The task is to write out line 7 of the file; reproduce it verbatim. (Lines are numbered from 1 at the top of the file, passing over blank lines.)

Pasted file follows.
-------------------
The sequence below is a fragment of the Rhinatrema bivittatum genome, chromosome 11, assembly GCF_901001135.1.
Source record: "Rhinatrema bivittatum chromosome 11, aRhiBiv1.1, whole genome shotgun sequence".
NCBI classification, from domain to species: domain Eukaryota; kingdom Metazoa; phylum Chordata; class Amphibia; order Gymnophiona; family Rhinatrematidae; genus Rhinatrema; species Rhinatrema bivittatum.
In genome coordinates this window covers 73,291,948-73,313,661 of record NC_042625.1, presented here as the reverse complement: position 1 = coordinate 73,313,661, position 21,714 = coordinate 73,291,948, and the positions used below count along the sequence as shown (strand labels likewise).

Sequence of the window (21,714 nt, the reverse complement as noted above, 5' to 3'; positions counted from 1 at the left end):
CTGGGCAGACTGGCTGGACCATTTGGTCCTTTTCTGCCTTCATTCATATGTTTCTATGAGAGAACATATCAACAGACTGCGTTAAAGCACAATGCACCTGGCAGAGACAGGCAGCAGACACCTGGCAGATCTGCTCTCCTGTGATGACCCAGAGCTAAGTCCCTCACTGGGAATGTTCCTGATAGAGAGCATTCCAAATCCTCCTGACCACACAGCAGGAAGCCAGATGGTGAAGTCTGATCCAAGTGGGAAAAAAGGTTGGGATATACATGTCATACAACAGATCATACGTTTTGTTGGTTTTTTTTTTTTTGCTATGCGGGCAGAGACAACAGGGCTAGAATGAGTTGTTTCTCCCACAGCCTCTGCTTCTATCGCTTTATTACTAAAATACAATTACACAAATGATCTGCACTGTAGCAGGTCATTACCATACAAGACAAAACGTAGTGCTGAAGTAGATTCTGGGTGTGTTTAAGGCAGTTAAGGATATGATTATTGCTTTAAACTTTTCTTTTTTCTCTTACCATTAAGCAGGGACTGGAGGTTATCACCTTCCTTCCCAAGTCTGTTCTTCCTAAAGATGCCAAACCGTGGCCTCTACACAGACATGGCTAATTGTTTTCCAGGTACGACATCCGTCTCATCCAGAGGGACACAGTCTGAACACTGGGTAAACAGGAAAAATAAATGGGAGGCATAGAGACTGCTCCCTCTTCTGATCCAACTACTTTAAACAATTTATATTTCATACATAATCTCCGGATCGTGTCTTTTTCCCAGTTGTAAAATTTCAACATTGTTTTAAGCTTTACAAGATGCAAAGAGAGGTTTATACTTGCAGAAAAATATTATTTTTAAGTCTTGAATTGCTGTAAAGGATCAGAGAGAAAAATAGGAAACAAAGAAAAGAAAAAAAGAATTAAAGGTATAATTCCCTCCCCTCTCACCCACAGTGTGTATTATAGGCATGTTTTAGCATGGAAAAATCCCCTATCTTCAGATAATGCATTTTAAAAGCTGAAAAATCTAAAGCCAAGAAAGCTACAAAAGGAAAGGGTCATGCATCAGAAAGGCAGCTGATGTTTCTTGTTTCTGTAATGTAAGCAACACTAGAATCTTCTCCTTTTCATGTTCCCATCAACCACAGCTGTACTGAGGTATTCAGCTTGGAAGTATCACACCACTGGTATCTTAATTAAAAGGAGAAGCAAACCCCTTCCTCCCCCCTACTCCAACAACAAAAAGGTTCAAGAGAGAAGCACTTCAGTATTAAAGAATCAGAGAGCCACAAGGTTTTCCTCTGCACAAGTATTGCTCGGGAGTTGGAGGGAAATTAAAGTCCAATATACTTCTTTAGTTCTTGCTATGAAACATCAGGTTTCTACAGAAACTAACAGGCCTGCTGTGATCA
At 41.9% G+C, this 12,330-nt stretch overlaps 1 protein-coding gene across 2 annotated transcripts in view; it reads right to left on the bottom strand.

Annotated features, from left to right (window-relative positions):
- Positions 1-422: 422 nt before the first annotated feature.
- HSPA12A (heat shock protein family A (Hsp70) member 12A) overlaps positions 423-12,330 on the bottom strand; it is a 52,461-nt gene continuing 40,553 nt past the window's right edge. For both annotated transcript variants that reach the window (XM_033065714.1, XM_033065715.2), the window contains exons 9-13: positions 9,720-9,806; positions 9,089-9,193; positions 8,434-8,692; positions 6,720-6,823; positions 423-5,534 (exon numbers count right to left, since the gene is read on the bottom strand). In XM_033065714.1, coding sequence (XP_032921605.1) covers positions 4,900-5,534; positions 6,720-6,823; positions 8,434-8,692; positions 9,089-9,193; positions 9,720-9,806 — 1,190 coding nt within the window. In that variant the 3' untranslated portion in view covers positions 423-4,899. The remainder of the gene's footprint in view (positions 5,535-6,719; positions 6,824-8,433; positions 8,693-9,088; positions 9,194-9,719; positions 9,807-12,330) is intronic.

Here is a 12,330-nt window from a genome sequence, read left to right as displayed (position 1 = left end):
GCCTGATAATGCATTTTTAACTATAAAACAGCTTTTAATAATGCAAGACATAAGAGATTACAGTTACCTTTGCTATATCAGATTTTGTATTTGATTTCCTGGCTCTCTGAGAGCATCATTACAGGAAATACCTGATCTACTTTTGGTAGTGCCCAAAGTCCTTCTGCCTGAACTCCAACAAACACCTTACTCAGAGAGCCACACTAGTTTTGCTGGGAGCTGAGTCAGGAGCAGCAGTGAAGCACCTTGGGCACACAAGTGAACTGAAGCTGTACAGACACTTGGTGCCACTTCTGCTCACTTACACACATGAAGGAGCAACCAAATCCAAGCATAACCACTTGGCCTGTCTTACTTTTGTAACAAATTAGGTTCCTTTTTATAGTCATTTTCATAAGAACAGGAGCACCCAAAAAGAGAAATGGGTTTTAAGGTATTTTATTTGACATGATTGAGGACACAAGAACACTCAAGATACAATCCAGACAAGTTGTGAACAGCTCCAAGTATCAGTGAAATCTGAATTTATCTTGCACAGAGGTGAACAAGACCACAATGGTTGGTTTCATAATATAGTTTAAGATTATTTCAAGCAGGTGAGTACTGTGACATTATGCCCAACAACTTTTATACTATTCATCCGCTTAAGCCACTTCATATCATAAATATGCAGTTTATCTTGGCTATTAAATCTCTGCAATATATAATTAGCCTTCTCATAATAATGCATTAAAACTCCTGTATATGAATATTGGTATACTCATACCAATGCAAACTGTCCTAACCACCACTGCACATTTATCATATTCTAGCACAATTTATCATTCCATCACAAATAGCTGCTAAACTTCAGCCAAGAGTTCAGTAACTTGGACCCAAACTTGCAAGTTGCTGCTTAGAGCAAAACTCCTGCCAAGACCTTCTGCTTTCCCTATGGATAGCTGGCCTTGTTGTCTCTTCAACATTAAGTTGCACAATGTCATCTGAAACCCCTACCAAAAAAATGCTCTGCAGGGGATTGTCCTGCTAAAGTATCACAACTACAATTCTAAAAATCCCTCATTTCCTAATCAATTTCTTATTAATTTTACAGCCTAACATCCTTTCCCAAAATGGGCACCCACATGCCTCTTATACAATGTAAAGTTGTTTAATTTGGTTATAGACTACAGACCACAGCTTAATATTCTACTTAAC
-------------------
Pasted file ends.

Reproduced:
At 41.9% G+C, this 12,330-nt stretch overlaps 1 protein-coding gene across 2 annotated transcripts in view; it reads right to left on the bottom strand.